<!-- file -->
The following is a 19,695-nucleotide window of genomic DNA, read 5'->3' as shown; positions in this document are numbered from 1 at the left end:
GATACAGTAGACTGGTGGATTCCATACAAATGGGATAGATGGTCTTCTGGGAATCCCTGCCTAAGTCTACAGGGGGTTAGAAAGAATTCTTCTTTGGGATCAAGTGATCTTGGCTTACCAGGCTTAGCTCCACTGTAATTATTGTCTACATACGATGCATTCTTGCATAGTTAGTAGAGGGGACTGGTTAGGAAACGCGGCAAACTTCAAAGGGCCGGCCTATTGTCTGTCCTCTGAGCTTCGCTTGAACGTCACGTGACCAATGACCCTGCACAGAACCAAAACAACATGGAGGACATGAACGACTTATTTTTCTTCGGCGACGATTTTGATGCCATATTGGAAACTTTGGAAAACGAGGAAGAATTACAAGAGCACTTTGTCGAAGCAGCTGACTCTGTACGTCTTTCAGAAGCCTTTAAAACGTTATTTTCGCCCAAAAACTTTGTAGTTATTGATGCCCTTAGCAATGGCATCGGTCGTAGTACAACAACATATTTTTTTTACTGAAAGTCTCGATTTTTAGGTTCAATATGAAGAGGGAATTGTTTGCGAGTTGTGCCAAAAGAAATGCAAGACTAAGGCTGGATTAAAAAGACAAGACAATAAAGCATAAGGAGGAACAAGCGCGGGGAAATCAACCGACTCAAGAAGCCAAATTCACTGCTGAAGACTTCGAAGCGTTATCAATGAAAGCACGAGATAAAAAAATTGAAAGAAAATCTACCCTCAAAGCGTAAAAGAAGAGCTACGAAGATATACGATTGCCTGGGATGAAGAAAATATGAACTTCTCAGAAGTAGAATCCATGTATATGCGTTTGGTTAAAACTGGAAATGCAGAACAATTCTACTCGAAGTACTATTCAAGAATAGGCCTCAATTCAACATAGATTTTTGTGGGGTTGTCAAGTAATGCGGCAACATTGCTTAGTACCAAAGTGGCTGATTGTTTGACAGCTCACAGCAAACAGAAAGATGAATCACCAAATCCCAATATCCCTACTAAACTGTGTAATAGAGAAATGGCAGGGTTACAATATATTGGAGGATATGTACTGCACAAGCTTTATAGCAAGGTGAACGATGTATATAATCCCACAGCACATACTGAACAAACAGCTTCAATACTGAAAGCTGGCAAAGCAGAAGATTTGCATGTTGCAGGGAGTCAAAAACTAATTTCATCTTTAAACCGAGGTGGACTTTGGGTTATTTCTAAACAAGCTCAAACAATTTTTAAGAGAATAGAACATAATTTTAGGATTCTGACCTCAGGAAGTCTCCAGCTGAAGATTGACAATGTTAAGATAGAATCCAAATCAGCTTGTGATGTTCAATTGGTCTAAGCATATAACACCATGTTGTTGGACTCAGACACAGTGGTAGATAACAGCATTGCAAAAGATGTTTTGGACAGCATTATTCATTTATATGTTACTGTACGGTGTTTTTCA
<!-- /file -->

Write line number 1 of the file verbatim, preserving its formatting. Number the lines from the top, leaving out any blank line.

The following is a 19,695-nucleotide window of genomic DNA, read 5'->3' as shown; positions in this document are numbered from 1 at the left end: